Bigger than big, Big Sky features in the top five resorts in North America for skiable acres and vertical drop. It spans 5,850 skiable acres and drops 4,350 vertical feet from the summit of Lone Mountain. Despite it’s size, the resort is easy to navigate with well placed, modern chairlifts. The resort receives 400+ inches of snowfall annually and between storms there’s ample wind buff created by frequent, strong west winds. Between the snowfall and elevation, Big Sky tends to stay open through late April.
Big Sky’s couloirs, chutes and bowls are unrivaled by North American resorts. For the 2020 – 21 winter, the resort coined the triple black diamond rating to signify their most extreme runs. Don’t let the extreme stuff scare you though, there’s also plenty of intermediate and beginner terrain – groomers as long as Montana’s rivers.
Change is underway through the resort’s ambitious Big Sky 2025 master plan with upgraded lifts and improvements to the base village. Hotel options still remain limited and pricey. We recommend reserving an Airbnb or VRBO. The après scene is on the rise with new bars and restaurants at the resort and in the nearby Town Center. We reccommend spending about a week to tackle this massive mountain. Big Sky offers 5 or 7 days on the Ikon Pass and 2 days on the Mountain Collective.
- The most extreme terrain in North America within the ropes. Experience bucket list chutes, bowls, and couloirs, including the notorious Big Couloir
- Home to the most advanced chairlifts including the Swift Current 6, the fastest lift in North America and 8‑pack, Ramcharger. Both have heated seats and weatherproof, blue bubbles
- Major resort upgrades are underway with new restaurants and bars in the Mountain Village and hotel renovations
- Lift lines are short and there’s plenty of parking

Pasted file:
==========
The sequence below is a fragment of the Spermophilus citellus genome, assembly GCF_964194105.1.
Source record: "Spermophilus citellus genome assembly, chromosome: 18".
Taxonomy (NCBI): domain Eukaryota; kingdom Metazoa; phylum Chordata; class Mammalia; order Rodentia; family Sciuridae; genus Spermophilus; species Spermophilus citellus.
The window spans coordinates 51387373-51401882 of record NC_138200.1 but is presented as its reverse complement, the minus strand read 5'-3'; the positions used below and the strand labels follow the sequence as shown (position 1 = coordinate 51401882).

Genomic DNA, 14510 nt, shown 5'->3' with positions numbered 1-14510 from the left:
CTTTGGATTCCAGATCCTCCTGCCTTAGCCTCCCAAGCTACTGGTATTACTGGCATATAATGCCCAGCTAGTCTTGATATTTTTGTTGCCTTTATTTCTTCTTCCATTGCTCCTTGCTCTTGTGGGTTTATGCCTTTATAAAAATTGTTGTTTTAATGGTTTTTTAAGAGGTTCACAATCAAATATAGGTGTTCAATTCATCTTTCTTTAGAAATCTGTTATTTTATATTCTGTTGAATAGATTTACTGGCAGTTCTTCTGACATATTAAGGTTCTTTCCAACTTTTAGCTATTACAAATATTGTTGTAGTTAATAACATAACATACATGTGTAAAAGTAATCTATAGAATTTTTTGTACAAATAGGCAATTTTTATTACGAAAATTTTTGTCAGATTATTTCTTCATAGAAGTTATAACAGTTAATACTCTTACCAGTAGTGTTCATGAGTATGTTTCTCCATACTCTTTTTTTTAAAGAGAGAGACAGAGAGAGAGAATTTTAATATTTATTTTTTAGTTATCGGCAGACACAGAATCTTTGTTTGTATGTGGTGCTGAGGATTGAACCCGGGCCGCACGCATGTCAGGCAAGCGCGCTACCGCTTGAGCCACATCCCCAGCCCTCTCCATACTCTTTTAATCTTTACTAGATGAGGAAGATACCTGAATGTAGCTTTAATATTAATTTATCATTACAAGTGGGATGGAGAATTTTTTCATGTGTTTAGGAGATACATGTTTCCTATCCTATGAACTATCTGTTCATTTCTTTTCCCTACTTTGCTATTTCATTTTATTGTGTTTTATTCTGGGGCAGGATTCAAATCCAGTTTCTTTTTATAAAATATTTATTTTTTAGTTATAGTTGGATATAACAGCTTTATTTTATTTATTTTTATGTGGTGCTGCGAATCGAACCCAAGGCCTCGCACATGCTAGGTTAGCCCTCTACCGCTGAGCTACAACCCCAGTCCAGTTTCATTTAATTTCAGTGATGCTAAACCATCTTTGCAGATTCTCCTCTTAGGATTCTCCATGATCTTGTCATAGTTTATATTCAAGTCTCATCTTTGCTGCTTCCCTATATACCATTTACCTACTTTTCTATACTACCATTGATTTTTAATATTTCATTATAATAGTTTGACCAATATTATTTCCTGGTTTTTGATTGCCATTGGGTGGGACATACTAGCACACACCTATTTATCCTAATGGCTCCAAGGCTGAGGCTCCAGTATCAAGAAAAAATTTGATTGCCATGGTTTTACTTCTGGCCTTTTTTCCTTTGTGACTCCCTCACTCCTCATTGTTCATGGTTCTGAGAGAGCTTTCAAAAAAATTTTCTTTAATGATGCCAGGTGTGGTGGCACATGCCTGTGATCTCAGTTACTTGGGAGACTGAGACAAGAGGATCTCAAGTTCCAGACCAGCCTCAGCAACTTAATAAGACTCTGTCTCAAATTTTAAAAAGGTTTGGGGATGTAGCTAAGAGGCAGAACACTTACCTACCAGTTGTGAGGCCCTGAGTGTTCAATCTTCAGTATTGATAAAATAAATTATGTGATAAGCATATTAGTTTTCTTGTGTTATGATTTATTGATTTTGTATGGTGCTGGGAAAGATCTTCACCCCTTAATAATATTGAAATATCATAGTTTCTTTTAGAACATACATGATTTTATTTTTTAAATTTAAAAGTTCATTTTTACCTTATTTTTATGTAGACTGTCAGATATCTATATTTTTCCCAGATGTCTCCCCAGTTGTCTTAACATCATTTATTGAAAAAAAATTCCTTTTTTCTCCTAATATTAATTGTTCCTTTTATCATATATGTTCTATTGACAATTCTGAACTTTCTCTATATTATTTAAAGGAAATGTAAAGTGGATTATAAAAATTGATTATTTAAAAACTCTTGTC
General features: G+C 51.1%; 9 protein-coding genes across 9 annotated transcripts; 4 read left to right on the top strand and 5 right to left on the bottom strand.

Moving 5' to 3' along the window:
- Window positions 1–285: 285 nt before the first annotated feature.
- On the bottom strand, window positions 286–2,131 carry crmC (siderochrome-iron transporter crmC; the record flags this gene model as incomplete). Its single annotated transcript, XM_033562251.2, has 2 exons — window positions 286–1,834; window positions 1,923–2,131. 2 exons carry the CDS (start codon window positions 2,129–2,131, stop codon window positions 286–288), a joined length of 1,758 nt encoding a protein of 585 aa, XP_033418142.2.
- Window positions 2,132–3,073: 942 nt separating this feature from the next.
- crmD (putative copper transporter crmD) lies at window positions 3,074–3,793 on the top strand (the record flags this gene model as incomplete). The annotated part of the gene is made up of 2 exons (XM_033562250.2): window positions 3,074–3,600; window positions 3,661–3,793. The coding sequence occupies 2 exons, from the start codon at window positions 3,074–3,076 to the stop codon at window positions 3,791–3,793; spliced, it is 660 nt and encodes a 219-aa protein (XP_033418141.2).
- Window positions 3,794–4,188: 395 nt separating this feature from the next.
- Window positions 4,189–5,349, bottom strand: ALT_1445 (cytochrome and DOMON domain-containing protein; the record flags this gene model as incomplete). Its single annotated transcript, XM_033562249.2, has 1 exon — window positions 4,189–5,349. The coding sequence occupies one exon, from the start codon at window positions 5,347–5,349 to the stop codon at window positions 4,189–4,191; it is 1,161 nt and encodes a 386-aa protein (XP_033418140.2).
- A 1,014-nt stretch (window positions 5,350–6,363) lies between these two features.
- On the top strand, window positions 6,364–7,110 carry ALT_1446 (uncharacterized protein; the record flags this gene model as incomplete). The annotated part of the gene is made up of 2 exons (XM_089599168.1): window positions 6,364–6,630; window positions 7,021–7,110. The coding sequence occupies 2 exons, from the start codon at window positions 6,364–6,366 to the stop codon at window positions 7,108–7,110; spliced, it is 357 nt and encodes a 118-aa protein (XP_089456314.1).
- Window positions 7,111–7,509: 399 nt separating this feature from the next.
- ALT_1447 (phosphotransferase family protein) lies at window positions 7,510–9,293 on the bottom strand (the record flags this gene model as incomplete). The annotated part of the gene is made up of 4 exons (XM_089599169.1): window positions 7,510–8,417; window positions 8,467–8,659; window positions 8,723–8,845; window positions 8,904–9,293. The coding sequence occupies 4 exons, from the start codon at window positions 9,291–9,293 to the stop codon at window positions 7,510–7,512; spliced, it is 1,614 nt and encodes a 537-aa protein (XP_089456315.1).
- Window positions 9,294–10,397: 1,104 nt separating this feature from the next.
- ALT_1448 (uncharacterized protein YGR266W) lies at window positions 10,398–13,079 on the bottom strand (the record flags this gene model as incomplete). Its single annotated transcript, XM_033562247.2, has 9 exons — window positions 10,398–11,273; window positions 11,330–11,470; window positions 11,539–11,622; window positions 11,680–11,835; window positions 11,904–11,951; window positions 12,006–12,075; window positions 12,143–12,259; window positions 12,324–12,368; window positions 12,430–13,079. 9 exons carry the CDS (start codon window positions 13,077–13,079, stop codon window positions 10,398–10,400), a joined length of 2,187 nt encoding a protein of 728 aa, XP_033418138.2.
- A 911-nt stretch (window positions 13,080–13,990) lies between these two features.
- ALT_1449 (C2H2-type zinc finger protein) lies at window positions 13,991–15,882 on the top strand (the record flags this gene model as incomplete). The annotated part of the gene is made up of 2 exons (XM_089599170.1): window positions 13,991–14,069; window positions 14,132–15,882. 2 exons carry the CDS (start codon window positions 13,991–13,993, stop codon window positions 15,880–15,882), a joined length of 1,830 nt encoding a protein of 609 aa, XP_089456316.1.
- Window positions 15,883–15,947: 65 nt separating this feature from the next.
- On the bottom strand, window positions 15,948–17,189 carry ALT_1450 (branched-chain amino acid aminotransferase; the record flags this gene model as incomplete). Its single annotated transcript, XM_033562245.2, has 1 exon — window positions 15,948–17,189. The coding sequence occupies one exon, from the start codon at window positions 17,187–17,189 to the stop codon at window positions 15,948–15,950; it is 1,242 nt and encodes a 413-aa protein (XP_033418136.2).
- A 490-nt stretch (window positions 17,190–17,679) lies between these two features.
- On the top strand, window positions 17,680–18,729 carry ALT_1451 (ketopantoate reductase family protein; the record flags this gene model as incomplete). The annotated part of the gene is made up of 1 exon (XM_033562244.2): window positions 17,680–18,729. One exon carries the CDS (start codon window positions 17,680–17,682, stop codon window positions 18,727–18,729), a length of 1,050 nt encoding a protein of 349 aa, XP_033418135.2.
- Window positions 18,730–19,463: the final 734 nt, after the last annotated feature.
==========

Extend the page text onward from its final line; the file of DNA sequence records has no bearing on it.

- Effective winter of 2021⁄22, a separate pass is required to ride the Lone Peak Tram. Details on tram access can be found here.
- Lodging options at the base and in town are limited and expensive
- The town and the base of the mountain are ~15 minutes apart by car
- The upper mountain is very exposed and as a result, frequently closed
- The nearest airport, Bozeman International (BZN), is ~1 hour away and serviced by limited direct flights
- During busier days, try to stick to the mid-mountain or peripheral lifts including Challenger, Lone Tree, Thunder Wolf, Shedhorn, and Dakota. Avoid the lifts that tend to be most crowded — Ramcharger, Swift Current, and Six Shooter
- If you plan to ride the Lone Peak Tram, arrive at the mountain at least 30 minutes before opening to secure a spot one of the first tram rides
- On clear days, follow the sun for the best snow. Spend the morning on the South Face, mid-day on the front side, and end on the north side in Moonlight Basin
- Spend a night in Bozeman and a day skiing Bridger Bowl. This local’s mountain is a gem with cheap lift tickets and a low-key vibe
- Try nordic skiing on Big Sky’s vast network of groomed trails. Or visit Yellowstone National Park, ~1.5 hours drive from Big Sky
For an in-depth breakdown of Big Sky’s terrain, head to our Mountain Guide. Top trails and mountain stats included.
Getting To & Around
Big Sky is located in the Madison Range of southwestern Montana. It’s an hour drive from Bozeman. We prefer to have a car. During the winter, Bozeman Yellowstone International Airport (BZN) has direct flights from 19 U.S. locations, including Boston, New York, Chicago, Denver, Salt Lake City and Los Angeles.